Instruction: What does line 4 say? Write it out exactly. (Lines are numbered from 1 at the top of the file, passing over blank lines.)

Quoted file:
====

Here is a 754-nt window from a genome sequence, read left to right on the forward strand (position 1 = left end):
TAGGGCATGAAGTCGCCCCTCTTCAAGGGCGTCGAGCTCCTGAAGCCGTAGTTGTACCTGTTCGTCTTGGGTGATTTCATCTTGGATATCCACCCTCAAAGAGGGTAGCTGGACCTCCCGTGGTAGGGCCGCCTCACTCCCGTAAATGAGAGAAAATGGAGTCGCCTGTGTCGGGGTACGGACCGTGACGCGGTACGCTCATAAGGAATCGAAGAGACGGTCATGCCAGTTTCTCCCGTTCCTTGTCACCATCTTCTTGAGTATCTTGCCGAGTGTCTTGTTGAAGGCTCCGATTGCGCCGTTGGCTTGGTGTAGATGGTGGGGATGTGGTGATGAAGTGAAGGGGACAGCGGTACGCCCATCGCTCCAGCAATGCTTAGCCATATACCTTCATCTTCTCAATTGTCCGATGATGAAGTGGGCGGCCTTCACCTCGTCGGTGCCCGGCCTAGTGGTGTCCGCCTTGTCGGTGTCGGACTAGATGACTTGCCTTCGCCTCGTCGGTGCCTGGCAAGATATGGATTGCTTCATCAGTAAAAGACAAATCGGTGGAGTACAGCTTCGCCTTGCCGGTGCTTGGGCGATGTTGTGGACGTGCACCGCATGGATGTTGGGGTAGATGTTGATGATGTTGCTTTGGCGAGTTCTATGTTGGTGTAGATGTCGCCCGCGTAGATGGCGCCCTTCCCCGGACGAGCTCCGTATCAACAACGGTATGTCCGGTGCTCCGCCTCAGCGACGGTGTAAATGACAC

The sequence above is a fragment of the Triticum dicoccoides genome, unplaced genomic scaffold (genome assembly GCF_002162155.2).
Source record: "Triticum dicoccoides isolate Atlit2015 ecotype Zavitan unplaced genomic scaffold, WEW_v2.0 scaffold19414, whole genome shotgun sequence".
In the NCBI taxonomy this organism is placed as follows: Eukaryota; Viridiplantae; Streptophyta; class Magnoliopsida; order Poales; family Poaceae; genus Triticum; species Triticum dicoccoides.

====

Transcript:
Source record: "Triticum dicoccoides isolate Atlit2015 ecotype Zavitan unplaced genomic scaffold, WEW_v2.0 scaffold19414, whole genome shotgun sequence".